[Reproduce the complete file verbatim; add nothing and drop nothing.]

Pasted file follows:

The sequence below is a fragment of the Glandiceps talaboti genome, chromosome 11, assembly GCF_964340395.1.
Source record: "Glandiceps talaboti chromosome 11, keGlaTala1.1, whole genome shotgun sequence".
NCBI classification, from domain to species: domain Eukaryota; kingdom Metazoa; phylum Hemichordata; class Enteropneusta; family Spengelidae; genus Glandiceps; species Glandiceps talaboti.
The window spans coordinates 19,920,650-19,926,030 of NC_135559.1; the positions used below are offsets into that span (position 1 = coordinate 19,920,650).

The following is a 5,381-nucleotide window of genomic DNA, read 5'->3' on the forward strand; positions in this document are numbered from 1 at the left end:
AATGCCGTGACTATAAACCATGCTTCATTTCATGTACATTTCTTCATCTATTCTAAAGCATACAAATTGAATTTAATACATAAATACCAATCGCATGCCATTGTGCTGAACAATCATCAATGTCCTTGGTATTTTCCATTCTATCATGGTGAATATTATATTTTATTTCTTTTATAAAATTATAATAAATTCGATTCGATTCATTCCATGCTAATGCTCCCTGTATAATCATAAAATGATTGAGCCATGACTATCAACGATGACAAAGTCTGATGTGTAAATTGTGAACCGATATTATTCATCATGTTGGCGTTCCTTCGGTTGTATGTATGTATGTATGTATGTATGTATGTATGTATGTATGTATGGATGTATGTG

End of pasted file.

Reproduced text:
The sequence below is a fragment of the Glandiceps talaboti genome, chromosome 11, assembly GCF_964340395.1.
Source record: "Glandiceps talaboti chromosome 11, keGlaTala1.1, whole genome shotgun sequence".
NCBI classification, from domain to species: domain Eukaryota; kingdom Metazoa; phylum Hemichordata; class Enteropneusta; family Spengelidae; genus Glandiceps; species Glandiceps talaboti.
The window spans coordinates 19,920,650-19,926,030 of NC_135559.1; the positions used below are offsets into that span (position 1 = coordinate 19,920,650).

The following is a 5,381-nucleotide window of genomic DNA, read 5'->3' on the forward strand; positions in this document are numbered from 1 at the left end:
AATGCCGTGACTATAAACCATGCTTCATTTCATGTACATTTCTTCATCTATTCTAAAGCATACAAATTGAATTTAATACATAAATACCAATCGCATGCCATTGTGCTGAACAATCATCAATGTCCTTGGTATTTTCCATTCTATCATGGTGAATATTATATTTTATTTCTTTTATAAAATTATAATAAATTCGATTCGATTCATTCCATGCTAATGCTCCCTGTATAATCATAAAATGATTGAGCCATGACTATCAACGATGACAAAGTCTGATGTGTAAATTGTGAACCGATATTATTCATCATGTTGGCGTTCCTTCGGTTGTATGTATGTATGTATGTATGTATGTATGTATGTATGTATGTATGGATGTATGTG